1972: 8 years old, 3rd class
A happy-go-lucky, carefree child with considerable freckle involvement, I lived in a world of my own, where my staple diet consisted of chocolate milk, cheezstix and my right shirt collar.
My teacher at St. Pat’s was Mrs. Whitby, who was nice enough, but she could never replace my beloved Sr. Luke, who I had idolised all the way through 2nd class. In her place, my attentions now focussed on Ronnie Boller, who had let me have a look at his thing one day behind a tree on the lower playground.
These were the dying days of the long dark winter of conservative government. In just a few months, Mr Whitlam would be Prime Minister, the boys would be coming home from Vietnam, and the world would be changed forever.
1973: 9 years old, 4th class
You can see the growing sophistication already. Not only have I learned to tilt my head, coquettishly, in the other direction, but I have stopped eating my clothes. The clip-on tie, however, was a mistake. It had cost 5¢ at the St. Vincent de Paul op shop, and I had always thought myself rather dashing in it, until I saw this photograph. I never wore a clip-on again.
By now my attentions had moved on to older men. The pop supergroup Sherbet had entered the airwaves, and I watched their television performances eagerly. My early fantasies were for the keyboard player, Garth Porter, but later my tastes matured and I found the drummer, Alan Sandow creeping into my fantasies. The raw power of his athletic thrashing of the drum kit, those muscles, that hairy chest … oh yes, by now the die was well and truly cast.
1974: 10 years old, 5th class
Clearly things have taken a turn for the worse here. 1974 was a difficult year, what with the Khemlani affair and the death of Vince Gair. No clip-on tie here, indeed no tie at all. My mother was away the day they took the school photos, and my father was too busy being a party apparatchik to notice tiny fashion details like shirt buttons. I guess it’s a miracle we got to school at all.
It was in 1974, too, that I had my first brush with the long arm of the law. Accused (falsely!) of looking up a girl’s skirt (as if!) I was called to the head of the class and summarily punished, without trial. My protestations, which included the fact that I was on the lower playground at the time, trying (unsuccessfully) to convince Ronnie Boller to give me another look at his whanger, did me no good as the cane whistled down onto my outstretched hand, six times.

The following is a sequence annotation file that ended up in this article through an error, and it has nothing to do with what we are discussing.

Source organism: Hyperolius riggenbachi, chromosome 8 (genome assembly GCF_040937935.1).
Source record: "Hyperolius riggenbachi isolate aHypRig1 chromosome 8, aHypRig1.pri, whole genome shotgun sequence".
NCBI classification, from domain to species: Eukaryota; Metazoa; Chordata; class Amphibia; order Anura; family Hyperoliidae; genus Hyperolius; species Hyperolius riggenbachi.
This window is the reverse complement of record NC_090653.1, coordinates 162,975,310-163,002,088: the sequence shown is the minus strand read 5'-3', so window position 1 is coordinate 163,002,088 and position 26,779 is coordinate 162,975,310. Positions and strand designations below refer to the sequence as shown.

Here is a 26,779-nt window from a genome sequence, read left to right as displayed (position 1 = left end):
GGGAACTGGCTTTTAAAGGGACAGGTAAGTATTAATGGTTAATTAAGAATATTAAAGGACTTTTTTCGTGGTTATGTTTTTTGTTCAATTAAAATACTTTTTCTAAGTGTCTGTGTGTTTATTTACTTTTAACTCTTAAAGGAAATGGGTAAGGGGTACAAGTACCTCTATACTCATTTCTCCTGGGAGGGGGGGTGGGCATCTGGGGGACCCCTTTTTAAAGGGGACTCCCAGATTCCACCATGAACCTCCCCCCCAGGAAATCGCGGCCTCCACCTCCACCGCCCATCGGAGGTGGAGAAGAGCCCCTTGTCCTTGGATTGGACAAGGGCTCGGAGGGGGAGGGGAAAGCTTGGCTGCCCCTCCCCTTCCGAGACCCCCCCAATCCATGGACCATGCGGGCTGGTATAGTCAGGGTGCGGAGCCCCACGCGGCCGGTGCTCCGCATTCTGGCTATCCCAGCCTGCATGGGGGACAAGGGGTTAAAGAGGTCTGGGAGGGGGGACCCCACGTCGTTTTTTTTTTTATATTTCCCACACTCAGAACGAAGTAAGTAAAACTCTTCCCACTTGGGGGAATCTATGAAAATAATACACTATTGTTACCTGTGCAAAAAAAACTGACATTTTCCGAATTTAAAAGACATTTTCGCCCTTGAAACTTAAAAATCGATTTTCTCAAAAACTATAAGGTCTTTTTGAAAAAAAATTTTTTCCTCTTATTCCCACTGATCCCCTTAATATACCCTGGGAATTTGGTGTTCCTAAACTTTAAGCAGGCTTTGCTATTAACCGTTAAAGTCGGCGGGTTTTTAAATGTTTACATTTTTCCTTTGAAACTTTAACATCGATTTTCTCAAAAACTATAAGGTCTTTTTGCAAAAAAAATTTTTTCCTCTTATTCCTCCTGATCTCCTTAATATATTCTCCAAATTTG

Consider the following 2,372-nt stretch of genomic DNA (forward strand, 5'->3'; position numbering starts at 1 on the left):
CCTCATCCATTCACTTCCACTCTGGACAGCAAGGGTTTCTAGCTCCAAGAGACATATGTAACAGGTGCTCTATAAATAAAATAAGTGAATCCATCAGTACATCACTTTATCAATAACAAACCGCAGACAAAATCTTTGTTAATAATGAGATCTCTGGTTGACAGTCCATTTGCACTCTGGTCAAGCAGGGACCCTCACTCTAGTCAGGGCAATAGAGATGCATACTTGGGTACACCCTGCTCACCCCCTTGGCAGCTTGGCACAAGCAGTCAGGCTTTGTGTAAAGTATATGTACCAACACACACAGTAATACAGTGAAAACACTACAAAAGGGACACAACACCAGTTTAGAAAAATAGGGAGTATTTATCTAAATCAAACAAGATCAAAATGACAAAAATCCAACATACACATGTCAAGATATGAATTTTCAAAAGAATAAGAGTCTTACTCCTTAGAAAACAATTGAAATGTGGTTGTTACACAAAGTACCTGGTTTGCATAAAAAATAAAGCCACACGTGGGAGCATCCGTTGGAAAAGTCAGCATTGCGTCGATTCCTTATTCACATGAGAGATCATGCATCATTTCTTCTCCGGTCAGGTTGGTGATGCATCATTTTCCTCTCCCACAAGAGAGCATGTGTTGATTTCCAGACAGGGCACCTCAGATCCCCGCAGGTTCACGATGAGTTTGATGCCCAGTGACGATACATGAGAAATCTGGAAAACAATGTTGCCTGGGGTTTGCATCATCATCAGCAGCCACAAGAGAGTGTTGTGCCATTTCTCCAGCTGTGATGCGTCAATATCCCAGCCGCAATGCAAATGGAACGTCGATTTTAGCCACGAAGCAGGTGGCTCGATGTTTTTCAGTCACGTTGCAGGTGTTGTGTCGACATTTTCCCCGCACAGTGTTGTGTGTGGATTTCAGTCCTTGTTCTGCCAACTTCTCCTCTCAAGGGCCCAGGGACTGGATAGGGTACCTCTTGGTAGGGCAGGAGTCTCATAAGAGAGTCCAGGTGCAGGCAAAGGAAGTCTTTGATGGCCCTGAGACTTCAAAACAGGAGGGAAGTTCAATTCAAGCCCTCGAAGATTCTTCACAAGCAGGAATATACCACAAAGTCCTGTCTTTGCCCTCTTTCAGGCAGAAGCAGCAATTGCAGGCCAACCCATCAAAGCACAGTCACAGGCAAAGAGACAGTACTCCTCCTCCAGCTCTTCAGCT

One blow each to destroy my faith in the nuns, the church, justice, mercy, honesty and Ronnie Boller.
1975: 11 years old, 6th class
My last year in primary school, and the year my mother refused to leave the house until after the school photographs had been successfully taken. The confidence fairly oozes out of this photograph, as befits a young man who has reached the top of the heap, the most senior year of the most junior school.
By now Ronnie Boller was just a distant memory, as I studied hard under Sister Fergal, who taught us useful life skills including the Rosary, the Lord’s Prayer and the Angelus. A stern Irishwoman, she had joined the nuns after a long period as an army drill sergeant, and she ruled the school with an iron fist and a silver crucifix. It was she who had meted out the cruel and unusual punishment of the year before. Yet she was a kindly old penguin, in her way; better at least than her predecessor, Sister Tarcisius, who had (so the legend goes) once thrown a cricket ball at an unruly child, hitting him squarely on the head from a distance of 20 yards.
1976: 12 years old, year 7
From the top of the heap to the bottom. Such is the crashing injustice of the move from primary to high school. As a newcomer to the big bad world of Bega High, I was confused and alone. Many of my friends from St Pat’s had gone elsewhere, and now my world was filled with tough kids who’d gone through the state school system. Recess was a living hell; my only protection was to seek out my older brothers to protect me from terrorisation. I went home at lunch time and took a shower while my mother prepared food.
In the evenings, after watching Count Down in the hope of catching a Sherbet appearance, I would retire to my room and lose myself amongst my stamp collection.
There is a gap in the photographic record for the next few years — no-one seems to know what became of the photographs for 1977-1981; perhaps it’s a blessing that they’re gone.
1982: 18 years old, year 12
As you can see, by now I’ve blossomed into a real live human being. I’ve stopped going home for lunch; instead I now sometimes stop off at the RSL club after school. I’ve grown my first beard (and doesn’t it look lovely!?) and my stamp collection is looking rather neglected. Sherbet have broken up, and no-one seems to miss them much, not even me. Whitlam’s brief tenure ended 7 years ago; since then we’ve been inhabiting the fiscally-responsible and imagination-free Australia of Malcolm Fraser and John Howard. I’m sports house captain, on the debating team, a good student and an admired member of the community.
But I still wonder, from time to time, what became of Ronnie Boller …